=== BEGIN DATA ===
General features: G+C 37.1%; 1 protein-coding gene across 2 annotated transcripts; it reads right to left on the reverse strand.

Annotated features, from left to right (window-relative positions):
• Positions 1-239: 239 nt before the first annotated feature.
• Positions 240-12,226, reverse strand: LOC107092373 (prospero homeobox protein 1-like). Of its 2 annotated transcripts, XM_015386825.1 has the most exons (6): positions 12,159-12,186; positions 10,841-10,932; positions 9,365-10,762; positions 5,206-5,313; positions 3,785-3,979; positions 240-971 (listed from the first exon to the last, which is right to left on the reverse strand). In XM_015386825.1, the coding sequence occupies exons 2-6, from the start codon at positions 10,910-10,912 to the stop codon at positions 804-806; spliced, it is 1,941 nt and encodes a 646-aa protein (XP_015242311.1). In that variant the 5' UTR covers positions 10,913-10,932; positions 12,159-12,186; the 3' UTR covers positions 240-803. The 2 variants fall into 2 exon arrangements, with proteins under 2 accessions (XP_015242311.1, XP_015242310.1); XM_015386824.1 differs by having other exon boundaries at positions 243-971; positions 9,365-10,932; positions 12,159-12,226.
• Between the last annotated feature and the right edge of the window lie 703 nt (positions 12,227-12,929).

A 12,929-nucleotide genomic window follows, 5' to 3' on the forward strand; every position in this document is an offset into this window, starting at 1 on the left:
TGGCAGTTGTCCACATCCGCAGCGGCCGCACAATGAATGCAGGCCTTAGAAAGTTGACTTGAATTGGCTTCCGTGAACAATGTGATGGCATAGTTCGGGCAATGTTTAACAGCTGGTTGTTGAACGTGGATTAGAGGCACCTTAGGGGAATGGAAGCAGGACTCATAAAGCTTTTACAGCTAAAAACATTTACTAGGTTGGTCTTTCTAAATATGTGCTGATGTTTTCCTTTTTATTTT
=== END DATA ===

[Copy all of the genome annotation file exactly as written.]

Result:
General features: G+C 37.1%; 1 protein-coding gene across 2 annotated transcripts; it reads right to left on the reverse strand.

Annotated features, from left to right (window-relative positions):
• Positions 1-239: 239 nt before the first annotated feature.
• Positions 240-12,226, reverse strand: LOC107092373 (prospero homeobox protein 1-like). Of its 2 annotated transcripts, XM_015386825.1 has the most exons (6): positions 12,159-12,186; positions 10,841-10,932; positions 9,365-10,762; positions 5,206-5,313; positions 3,785-3,979; positions 240-971 (listed from the first exon to the last, which is right to left on the reverse strand). In XM_015386825.1, the coding sequence occupies exons 2-6, from the start codon at positions 10,910-10,912 to the stop codon at positions 804-806; spliced, it is 1,941 nt and encodes a 646-aa protein (XP_015242311.1). In that variant the 5' UTR covers positions 10,913-10,932; positions 12,159-12,186; the 3' UTR covers positions 240-803. The 2 variants fall into 2 exon arrangements, with proteins under 2 accessions (XP_015242311.1, XP_015242310.1); XM_015386824.1 differs by having other exon boundaries at positions 243-971; positions 9,365-10,932; positions 12,159-12,226.
• Between the last annotated feature and the right edge of the window lie 703 nt (positions 12,227-12,929).

A 12,929-nucleotide genomic window follows, 5' to 3' on the forward strand; every position in this document is an offset into this window, starting at 1 on the left:
TGGCAGTTGTCCACATCCGCAGCGGCCGCACAATGAATGCAGGCCTTAGAAAGTTGACTTGAATTGGCTTCCGTGAACAATGTGATGGCATAGTTCGGGCAATGTTTAACAGCTGGTTGTTGAACGTGGATTAGAGGCACCTTAGGGGAATGGAAGCAGGACTCATAAAGCTTTTACAGCTAAAAACATTTACTAGGTTGGTCTTTCTAAATATGTGCTGATGTTTTCCTTTTTATTTT